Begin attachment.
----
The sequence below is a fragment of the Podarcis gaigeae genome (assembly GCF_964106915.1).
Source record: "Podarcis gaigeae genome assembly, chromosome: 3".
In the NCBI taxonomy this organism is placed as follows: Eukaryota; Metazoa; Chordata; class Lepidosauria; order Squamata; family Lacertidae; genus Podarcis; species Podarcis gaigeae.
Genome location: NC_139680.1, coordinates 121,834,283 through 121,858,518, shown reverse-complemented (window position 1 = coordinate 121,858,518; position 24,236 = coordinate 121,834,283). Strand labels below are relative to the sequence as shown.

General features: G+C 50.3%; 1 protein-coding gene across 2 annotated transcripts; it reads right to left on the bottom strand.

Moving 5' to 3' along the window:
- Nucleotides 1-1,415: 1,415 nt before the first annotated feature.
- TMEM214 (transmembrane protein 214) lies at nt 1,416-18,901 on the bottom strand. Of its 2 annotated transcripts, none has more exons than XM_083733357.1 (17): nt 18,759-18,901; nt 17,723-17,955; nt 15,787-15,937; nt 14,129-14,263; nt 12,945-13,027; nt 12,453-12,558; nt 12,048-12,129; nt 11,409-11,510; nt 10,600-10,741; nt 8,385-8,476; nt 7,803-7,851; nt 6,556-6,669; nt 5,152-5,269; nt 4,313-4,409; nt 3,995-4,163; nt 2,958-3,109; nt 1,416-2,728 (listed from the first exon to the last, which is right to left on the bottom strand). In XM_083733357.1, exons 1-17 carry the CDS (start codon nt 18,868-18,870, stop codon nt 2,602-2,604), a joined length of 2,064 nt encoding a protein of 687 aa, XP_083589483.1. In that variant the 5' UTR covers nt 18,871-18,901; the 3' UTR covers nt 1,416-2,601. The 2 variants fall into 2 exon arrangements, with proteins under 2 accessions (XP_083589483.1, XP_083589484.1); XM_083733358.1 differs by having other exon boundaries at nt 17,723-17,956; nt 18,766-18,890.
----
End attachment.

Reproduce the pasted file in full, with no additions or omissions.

The sequence below is a fragment of the Podarcis gaigeae genome (assembly GCF_964106915.1).
Source record: "Podarcis gaigeae genome assembly, chromosome: 3".
In the NCBI taxonomy this organism is placed as follows: Eukaryota; Metazoa; Chordata; class Lepidosauria; order Squamata; family Lacertidae; genus Podarcis; species Podarcis gaigeae.
Genome location: NC_139680.1, coordinates 121,834,283 through 121,858,518, shown reverse-complemented (window position 1 = coordinate 121,858,518; position 24,236 = coordinate 121,834,283). Strand labels below are relative to the sequence as shown.

General features: G+C 50.3%; 1 protein-coding gene across 2 annotated transcripts; it reads right to left on the bottom strand.

Moving 5' to 3' along the window:
- Nucleotides 1-1,415: 1,415 nt before the first annotated feature.
- TMEM214 (transmembrane protein 214) lies at nt 1,416-18,901 on the bottom strand. Of its 2 annotated transcripts, none has more exons than XM_083733357.1 (17): nt 18,759-18,901; nt 17,723-17,955; nt 15,787-15,937; nt 14,129-14,263; nt 12,945-13,027; nt 12,453-12,558; nt 12,048-12,129; nt 11,409-11,510; nt 10,600-10,741; nt 8,385-8,476; nt 7,803-7,851; nt 6,556-6,669; nt 5,152-5,269; nt 4,313-4,409; nt 3,995-4,163; nt 2,958-3,109; nt 1,416-2,728 (listed from the first exon to the last, which is right to left on the bottom strand). In XM_083733357.1, exons 1-17 carry the CDS (start codon nt 18,868-18,870, stop codon nt 2,602-2,604), a joined length of 2,064 nt encoding a protein of 687 aa, XP_083589483.1. In that variant the 5' UTR covers nt 18,871-18,901; the 3' UTR covers nt 1,416-2,601. The 2 variants fall into 2 exon arrangements, with proteins under 2 accessions (XP_083589483.1, XP_083589484.1); XM_083733358.1 differs by having other exon boundaries at nt 17,723-17,956; nt 18,766-18,890.